Hello,
I'm trying to take the first and second derivative of my data set (frequency vs temperature). I've used the standard method to define a function via cspline- interpolation and take the derivatives. However, from the attached worksheet, it is seen that the plot of the derivatives have peculiar behavior and I'm afraid the result may not be reliable.
Could anyone make a suggestion on this issue, please?
Thank you in advance,
Payman
Solved! Go to Solution.
Looks to me like a simple quadratic fits pretty well - see attached.
Alan
Can't see all of your sheet. This is what I get with brute force differentiation:
I wonder if it would be better to approximate the curve with a mathematical expression (part of a parabola?) and then do the differentiation on that model...
Success!
Luc
Thank you, Luc.
Do you know why the cspline routine produces the spikes on the first derivative? I tried also with a higher number of data points and get the same issue.
As far as I know (regarding splines not much) spline routines just try to find a curve that nicely passes through all your data points. If you have a couple of 'funny' points, they will be included in the curve (Note that DJF's graphs appear to show these funny points!). So I guess there's no difference when you use spline curves or the raw data to calculate a derivative.
Modelling the behaviour with a mathematical function (as Alan reportedly did) will get rid of any funny points.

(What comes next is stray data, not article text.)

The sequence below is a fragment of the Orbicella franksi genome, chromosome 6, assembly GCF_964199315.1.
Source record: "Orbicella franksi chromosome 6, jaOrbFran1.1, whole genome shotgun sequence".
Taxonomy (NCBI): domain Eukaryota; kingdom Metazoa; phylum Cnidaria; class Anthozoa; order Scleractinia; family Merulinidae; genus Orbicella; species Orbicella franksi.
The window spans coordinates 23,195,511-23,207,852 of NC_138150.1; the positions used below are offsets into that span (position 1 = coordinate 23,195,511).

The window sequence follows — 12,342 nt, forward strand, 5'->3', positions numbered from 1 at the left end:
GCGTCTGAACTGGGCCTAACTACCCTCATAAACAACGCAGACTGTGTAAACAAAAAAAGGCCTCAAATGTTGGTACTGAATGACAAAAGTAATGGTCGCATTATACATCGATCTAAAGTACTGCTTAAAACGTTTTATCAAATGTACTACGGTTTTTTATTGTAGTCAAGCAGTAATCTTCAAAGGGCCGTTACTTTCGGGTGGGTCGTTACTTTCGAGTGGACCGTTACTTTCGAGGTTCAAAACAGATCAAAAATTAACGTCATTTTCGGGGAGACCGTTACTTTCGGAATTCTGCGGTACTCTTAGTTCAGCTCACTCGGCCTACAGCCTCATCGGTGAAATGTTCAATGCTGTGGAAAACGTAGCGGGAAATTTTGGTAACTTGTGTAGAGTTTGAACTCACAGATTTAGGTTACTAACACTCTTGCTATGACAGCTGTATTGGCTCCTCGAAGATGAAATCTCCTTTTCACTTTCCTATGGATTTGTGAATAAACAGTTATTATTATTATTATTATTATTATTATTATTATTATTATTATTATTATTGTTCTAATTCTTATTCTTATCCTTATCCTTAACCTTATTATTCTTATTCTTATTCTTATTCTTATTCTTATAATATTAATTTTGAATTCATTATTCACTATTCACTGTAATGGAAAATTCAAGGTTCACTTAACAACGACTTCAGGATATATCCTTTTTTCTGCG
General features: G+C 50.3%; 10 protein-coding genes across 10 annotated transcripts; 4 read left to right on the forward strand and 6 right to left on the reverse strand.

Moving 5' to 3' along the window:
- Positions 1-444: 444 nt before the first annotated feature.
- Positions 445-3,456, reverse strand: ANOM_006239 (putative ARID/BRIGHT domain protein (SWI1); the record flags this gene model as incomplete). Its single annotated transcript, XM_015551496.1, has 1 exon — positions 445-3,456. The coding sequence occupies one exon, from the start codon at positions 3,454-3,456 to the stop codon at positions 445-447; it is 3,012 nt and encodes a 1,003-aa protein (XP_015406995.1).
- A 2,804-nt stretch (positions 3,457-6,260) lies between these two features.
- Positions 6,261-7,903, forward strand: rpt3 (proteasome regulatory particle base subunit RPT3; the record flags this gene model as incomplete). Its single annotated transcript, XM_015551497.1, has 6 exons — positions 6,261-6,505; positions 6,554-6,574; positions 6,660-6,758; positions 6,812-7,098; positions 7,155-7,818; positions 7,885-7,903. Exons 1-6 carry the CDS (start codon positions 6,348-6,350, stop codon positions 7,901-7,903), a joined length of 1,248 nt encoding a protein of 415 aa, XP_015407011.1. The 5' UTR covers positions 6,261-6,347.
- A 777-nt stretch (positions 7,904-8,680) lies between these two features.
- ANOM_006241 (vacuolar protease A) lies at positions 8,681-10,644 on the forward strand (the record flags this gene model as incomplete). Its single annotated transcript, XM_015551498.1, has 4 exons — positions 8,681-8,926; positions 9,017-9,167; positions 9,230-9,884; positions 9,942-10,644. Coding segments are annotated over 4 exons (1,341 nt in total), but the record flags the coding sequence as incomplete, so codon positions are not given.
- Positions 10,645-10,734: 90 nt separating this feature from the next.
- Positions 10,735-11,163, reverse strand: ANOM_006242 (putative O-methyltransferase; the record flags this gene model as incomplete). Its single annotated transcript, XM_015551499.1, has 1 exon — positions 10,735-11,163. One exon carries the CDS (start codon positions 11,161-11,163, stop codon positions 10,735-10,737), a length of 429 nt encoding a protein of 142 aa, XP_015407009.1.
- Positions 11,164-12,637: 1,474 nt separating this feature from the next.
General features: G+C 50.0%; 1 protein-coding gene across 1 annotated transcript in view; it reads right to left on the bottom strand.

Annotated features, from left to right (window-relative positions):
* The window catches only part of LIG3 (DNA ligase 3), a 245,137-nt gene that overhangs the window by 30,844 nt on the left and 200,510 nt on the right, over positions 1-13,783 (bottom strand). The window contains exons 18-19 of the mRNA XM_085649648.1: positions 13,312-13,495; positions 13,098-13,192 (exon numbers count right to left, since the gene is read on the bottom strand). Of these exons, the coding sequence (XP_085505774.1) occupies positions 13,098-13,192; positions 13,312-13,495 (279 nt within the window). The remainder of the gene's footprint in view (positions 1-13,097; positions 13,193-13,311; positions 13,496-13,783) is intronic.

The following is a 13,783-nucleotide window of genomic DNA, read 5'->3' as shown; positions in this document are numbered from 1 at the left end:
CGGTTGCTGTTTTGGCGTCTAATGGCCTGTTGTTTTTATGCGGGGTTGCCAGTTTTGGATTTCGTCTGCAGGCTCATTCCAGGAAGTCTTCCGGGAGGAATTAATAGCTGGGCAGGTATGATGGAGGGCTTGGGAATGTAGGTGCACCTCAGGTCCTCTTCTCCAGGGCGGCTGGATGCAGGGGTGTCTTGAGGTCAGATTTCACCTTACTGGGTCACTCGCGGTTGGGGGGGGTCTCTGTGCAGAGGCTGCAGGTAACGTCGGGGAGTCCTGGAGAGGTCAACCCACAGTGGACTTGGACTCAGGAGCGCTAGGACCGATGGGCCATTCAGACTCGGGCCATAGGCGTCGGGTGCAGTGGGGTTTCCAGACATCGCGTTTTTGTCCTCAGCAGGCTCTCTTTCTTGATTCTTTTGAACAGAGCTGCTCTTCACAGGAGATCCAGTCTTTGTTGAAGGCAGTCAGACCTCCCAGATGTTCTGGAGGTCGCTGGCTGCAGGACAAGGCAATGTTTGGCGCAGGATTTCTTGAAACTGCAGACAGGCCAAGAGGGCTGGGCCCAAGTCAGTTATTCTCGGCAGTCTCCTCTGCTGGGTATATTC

Maybe it's worth-wile to investigate how the funny points got in: was it the oven switching in or out?. If you remeasure the curve, do you get spikes at the same temperatures?
Success!
Luc
It goes without saying that it's up to the engineer or scientist to understand their data. Test data is usually full of noise so a mathematical fit is often the appropriate solution to make working with the data easy (or possible). Of course, those blips may actually mean something. I've just found the b-spline functions very powerful provided you understand what you're doing.
The ptc example shows a good plot of data I'd hate to work with without a b-spline.
https://help.ptc.com/mathcad/en/#page/PTC_Mathcad_Help%2Fexample_least_square_spline.html
All of the spline fits develop piecewise solutions: a series of functions (in the case of cspline cubic equations) that pass precisely thru each data point. The result is a cuve that looks like a great fit.
If you have real-world data there will be small errors in each data point. (Where the actual value may be 4.374862, it gets recorded as 4.375.) In these cases the enforced precision of Mathcad forces the cspline curve thru 4.375. The spline fit forces the point and the first derivative at the point, but the second derivative is unconstrained.
If, for the reported data, you have a theoretical curve shape (perhaps from the physics of the experiment) a better way is to do a least-squares fit of the data. regress does a least-squares fit to a polynomial, so all derivatives of the curve will remain smooth.
A little clarification - Fred is correct in the c,l&p splines and linear interpolation will pass through the points. Others do not - such as b-spline, bezier, polynomial, or localized polynomial. Different tools for different jobs.
@payman wrote:
Thank you, Luc.
Do you know why the cspline routine produces the spikes on the first derivative? I tried also with a higher number of data points and get the same issue.
Maybe it helps if you zoom in at those "funny points" to understand what happens or to look at the effect a simple linear interpolation has.
While in your case a quadratic fit seems appropriate, another option might be to use one of the data smoothing functions Mathcad offers.
Looks to me like a simple quadratic fits pretty well - see attached.
Alan
Thank you, Alan.
Using the regress routine produces smooth results in both the first and second derivatives. It looks more reliable than cspline routine.